Client and Server Programs

Client and Server Programs

In the context of networking software, there is another definition of a client and server, a definition that we'll refer to throughout this book. A client program is a program running on one end system that requests and receives a service from a server program running on another end system. The Web, e-mail, file transfer, remote login, newsgroups and many other popular applications adopt the client-server model. Since a client program normally runs on one computer and the server program runs on another computer, client-server Internet applications are, by definition, distributed applications. The client program and the server program interact by sending each other messages over the Internet. At this level of abstraction, the routers, links and other nuts and bolts of the Internet serve collectively as a black box that transfers messages between the distributed, communicating components of an Internet application. This is the level of abstraction shown in "The Network Edge" figure.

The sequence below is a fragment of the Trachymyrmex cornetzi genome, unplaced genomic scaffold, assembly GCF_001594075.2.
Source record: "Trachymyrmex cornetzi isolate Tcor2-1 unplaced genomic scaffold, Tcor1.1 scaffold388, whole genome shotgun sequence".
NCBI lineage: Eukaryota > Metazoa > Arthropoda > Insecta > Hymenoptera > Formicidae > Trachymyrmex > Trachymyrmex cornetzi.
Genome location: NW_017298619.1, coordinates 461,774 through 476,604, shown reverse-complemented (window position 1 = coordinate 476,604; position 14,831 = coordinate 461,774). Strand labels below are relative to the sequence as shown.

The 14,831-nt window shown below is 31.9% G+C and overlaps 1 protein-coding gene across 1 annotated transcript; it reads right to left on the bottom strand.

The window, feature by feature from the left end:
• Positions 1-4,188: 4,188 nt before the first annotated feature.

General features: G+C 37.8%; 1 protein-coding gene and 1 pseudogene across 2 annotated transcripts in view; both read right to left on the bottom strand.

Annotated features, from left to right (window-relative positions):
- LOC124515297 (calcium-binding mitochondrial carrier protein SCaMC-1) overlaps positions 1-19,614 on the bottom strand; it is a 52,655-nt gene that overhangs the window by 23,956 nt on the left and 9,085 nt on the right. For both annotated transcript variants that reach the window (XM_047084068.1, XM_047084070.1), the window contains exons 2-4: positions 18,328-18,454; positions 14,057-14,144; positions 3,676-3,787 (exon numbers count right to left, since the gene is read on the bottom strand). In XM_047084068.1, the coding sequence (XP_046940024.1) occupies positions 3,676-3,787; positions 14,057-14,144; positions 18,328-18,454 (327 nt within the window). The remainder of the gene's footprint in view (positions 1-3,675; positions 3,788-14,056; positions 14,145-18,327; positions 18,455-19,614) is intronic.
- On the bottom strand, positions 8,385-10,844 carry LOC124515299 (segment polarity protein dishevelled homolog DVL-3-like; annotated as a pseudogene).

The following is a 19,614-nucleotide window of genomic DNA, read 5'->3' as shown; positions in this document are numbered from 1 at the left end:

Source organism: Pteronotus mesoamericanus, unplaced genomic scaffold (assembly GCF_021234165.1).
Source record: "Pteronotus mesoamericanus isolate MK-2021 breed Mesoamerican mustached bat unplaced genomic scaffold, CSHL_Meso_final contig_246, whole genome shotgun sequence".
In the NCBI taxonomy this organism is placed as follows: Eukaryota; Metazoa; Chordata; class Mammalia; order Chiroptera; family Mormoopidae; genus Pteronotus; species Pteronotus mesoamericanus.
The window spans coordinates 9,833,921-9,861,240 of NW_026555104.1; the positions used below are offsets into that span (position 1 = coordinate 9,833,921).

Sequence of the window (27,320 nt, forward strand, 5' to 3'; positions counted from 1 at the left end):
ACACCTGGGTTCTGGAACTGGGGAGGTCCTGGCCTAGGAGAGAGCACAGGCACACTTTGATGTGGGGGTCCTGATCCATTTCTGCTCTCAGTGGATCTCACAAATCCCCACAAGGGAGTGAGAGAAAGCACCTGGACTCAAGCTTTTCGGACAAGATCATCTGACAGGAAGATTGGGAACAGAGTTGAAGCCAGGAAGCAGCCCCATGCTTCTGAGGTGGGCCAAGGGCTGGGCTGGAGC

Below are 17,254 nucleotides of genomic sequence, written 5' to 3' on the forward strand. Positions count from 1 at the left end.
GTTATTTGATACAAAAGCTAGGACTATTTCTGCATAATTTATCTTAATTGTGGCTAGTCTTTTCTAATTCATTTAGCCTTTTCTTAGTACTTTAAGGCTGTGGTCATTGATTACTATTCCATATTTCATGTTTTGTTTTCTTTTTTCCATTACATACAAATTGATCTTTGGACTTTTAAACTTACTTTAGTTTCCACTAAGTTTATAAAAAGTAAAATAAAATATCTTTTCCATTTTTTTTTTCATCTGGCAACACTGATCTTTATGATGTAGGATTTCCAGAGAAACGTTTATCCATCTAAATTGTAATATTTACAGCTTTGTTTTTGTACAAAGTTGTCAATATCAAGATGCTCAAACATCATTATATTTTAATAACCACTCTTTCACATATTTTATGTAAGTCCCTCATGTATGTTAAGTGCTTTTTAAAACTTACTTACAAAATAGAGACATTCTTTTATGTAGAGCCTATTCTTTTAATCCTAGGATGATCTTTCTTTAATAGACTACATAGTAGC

Not all Internet applications today comprise pure client programs interacting with pure server programs. Increasingly, many applications are peer-to-peer (P2P) applications, in which end systems interact and run programs that carry out both client and server functions. For example, in P2P file-sharing applications (such as BitTorrent and eMule), the program in the user's end system acts as a client when it requests a file from another peer; and the program acts as a server when it sends a file to another peer. In Internet telephony, the two communicating parties interact as peers - the communication session is symmetric, with both parties sending and receiving data. We'll compare and contrast client-server and P2P architectures in detail in "Application Layer".


internet applications, distributed applications, server

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